*Bandura found that endurance and sustained effort=success and aiming for higher goals.


More Results of Early Studies

*Dowrick and Schunk (1983), Hanson (1989) test with vicarious experience and video-tapes.

*Bandura: “For most activities, however, there are no absolute measures of adequacy. Therefore, people must appraise their capabilities in relation to the attainments of others.”


Early Results Continued

*Bandura: “People often read their physiological activation in stressful or taxing situations as signs of vulnerability to dysfunction.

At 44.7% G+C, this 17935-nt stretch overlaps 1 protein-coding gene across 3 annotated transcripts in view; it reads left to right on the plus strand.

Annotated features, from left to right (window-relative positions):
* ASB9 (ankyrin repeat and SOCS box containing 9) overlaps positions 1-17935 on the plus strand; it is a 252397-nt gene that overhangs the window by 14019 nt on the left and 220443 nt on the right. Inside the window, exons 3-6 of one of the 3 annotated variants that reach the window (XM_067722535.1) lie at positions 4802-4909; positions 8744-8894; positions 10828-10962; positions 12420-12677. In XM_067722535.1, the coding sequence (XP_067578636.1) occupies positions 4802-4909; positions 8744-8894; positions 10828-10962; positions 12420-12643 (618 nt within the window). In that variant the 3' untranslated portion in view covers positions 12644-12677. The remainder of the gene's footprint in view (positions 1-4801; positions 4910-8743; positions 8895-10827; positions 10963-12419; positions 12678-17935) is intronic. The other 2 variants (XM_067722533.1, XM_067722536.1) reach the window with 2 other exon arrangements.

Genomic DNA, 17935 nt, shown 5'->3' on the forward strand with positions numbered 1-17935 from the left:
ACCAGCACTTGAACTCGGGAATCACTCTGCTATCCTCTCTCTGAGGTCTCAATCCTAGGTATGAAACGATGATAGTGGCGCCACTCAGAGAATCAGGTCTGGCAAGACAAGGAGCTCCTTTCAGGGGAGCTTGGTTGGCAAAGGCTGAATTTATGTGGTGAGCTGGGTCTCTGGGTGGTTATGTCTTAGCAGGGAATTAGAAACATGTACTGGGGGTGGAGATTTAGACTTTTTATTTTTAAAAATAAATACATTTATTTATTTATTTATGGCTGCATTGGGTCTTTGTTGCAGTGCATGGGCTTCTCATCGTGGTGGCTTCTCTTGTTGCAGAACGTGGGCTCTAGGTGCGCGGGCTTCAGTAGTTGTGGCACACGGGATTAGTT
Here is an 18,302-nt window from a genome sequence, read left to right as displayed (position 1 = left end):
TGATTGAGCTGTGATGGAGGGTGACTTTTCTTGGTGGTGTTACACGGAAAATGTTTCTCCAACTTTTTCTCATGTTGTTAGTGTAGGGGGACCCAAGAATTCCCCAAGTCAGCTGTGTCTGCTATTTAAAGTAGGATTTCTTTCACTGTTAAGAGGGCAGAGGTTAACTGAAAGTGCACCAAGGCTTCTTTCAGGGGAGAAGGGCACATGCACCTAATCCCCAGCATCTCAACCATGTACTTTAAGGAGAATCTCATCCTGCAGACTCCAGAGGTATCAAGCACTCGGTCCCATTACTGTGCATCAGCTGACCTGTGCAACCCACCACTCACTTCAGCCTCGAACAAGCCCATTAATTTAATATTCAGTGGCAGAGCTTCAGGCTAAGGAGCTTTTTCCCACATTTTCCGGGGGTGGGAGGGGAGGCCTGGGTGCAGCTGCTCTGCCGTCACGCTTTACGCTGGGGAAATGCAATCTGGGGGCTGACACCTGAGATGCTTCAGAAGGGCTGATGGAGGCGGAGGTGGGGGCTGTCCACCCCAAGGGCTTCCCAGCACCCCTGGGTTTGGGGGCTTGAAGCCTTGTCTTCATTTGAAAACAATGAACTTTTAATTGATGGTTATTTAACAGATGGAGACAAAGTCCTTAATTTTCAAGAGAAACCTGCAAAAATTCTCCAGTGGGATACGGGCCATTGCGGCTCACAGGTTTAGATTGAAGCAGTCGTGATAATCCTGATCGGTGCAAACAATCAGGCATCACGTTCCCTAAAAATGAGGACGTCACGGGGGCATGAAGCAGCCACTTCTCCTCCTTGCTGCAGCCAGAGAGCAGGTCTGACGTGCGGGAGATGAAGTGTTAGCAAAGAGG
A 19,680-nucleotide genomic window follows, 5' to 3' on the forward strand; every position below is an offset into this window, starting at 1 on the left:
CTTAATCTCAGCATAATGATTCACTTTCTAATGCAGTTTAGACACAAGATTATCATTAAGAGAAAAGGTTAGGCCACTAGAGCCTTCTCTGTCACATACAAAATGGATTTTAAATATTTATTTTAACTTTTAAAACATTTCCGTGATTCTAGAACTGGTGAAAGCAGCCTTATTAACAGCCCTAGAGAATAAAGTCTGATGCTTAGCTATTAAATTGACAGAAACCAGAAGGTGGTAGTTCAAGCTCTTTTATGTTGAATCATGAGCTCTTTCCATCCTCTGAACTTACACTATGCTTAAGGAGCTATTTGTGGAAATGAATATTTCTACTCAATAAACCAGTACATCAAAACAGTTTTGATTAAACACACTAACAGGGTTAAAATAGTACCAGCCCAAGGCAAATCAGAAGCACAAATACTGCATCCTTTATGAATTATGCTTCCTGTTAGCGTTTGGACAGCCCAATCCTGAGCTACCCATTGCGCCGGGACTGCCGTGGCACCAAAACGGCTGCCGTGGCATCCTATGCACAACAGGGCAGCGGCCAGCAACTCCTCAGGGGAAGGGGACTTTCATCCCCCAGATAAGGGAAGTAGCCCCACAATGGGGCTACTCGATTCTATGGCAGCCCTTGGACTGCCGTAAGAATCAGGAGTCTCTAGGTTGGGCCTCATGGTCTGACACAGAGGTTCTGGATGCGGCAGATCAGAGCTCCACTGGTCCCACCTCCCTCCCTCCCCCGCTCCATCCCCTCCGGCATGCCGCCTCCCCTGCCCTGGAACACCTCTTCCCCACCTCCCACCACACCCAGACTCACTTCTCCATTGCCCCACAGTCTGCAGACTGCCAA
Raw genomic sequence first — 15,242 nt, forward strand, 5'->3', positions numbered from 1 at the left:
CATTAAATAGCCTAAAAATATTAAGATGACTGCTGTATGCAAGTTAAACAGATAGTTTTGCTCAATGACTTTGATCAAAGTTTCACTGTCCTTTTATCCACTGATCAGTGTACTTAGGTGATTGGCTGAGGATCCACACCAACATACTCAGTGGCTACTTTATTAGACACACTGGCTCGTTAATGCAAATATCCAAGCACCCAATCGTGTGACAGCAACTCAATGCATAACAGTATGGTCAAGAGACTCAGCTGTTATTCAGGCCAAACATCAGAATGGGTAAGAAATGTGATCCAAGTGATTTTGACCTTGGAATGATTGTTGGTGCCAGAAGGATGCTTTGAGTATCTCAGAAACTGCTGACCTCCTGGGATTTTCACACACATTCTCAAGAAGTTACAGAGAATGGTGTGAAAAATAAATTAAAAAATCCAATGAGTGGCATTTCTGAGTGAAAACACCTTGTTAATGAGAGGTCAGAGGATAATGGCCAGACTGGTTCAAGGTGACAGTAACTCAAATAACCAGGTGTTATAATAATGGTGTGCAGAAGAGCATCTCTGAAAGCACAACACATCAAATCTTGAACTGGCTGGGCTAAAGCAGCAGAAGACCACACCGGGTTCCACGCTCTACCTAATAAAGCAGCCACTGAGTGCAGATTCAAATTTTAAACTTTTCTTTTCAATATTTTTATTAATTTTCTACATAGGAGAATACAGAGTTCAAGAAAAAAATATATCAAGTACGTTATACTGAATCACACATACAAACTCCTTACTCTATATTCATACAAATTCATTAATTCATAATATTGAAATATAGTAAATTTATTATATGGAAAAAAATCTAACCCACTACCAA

Ex: Palms Sweating Before a Piano Recital


Collins’ Research

*Collins first evaluated the self-efficacy levels of the children by asking them if they were good in math.

*Next, he gave them problems to work out with the easiest ones going to students with low self-efficacy levels giving the harder problems to those who supposed themselves to be “mathematically efficacious.”


Collins’ Research Results

*The children who thought of themselves as good produced better results not just on natural ability but by the effort they put forth.

* The children with high self-efficacy appraisals (evaluations) were more motivated to do well; thus, they worked harder to find new strategies for the problems they did not understand.


Collins’ Conclusion As Basis For Research Study

* Thus, as Collins proved, a child’s attitude does directly correlate with his performance academically, as proven in the above example with math.


Statement of the Problem